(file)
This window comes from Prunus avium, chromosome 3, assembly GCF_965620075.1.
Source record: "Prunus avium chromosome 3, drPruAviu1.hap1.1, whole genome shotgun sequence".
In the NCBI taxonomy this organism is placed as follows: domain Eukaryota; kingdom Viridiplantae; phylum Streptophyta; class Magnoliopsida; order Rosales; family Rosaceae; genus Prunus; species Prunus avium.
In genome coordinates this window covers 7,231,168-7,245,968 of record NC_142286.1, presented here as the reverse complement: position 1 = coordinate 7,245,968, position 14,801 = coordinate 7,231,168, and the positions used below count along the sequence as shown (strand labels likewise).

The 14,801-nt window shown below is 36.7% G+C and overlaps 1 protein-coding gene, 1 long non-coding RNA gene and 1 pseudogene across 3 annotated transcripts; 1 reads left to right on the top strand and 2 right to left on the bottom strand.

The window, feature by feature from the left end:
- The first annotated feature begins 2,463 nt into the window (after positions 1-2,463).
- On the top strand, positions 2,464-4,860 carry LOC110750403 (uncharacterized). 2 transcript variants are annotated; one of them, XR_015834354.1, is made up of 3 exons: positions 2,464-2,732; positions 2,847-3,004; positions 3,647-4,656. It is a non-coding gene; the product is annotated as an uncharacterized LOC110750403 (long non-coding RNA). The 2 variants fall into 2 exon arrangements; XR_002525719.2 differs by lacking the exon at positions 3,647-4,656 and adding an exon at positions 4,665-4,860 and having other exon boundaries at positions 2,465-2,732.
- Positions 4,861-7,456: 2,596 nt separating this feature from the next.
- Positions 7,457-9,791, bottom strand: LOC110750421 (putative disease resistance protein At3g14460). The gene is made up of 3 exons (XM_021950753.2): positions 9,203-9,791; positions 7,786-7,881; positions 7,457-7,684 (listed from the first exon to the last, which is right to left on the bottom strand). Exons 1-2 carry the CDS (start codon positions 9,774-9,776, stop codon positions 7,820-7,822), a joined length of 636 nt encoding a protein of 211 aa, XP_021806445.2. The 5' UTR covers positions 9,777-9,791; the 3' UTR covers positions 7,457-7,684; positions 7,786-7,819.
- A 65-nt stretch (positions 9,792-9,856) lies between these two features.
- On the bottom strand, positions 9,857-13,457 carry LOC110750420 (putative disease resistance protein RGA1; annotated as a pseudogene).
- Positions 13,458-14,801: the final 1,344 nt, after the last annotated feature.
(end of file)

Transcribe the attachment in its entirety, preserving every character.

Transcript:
This window comes from Prunus avium, chromosome 3, assembly GCF_965620075.1.
Source record: "Prunus avium chromosome 3, drPruAviu1.hap1.1, whole genome shotgun sequence".
In the NCBI taxonomy this organism is placed as follows: domain Eukaryota; kingdom Viridiplantae; phylum Streptophyta; class Magnoliopsida; order Rosales; family Rosaceae; genus Prunus; species Prunus avium.
In genome coordinates this window covers 7,231,168-7,245,968 of record NC_142286.1, presented here as the reverse complement: position 1 = coordinate 7,245,968, position 14,801 = coordinate 7,231,168, and the positions used below count along the sequence as shown (strand labels likewise).

The 14,801-nt window shown below is 36.7% G+C and overlaps 1 protein-coding gene, 1 long non-coding RNA gene and 1 pseudogene across 3 annotated transcripts; 1 reads left to right on the top strand and 2 right to left on the bottom strand.

The window, feature by feature from the left end:
- The first annotated feature begins 2,463 nt into the window (after positions 1-2,463).
- On the top strand, positions 2,464-4,860 carry LOC110750403 (uncharacterized). 2 transcript variants are annotated; one of them, XR_015834354.1, is made up of 3 exons: positions 2,464-2,732; positions 2,847-3,004; positions 3,647-4,656. It is a non-coding gene; the product is annotated as an uncharacterized LOC110750403 (long non-coding RNA). The 2 variants fall into 2 exon arrangements; XR_002525719.2 differs by lacking the exon at positions 3,647-4,656 and adding an exon at positions 4,665-4,860 and having other exon boundaries at positions 2,465-2,732.
- Positions 4,861-7,456: 2,596 nt separating this feature from the next.
- Positions 7,457-9,791, bottom strand: LOC110750421 (putative disease resistance protein At3g14460). The gene is made up of 3 exons (XM_021950753.2): positions 9,203-9,791; positions 7,786-7,881; positions 7,457-7,684 (listed from the first exon to the last, which is right to left on the bottom strand). Exons 1-2 carry the CDS (start codon positions 9,774-9,776, stop codon positions 7,820-7,822), a joined length of 636 nt encoding a protein of 211 aa, XP_021806445.2. The 5' UTR covers positions 9,777-9,791; the 3' UTR covers positions 7,457-7,684; positions 7,786-7,819.
- A 65-nt stretch (positions 9,792-9,856) lies between these two features.
- On the bottom strand, positions 9,857-13,457 carry LOC110750420 (putative disease resistance protein RGA1; annotated as a pseudogene).
- Positions 13,458-14,801: the final 1,344 nt, after the last annotated feature.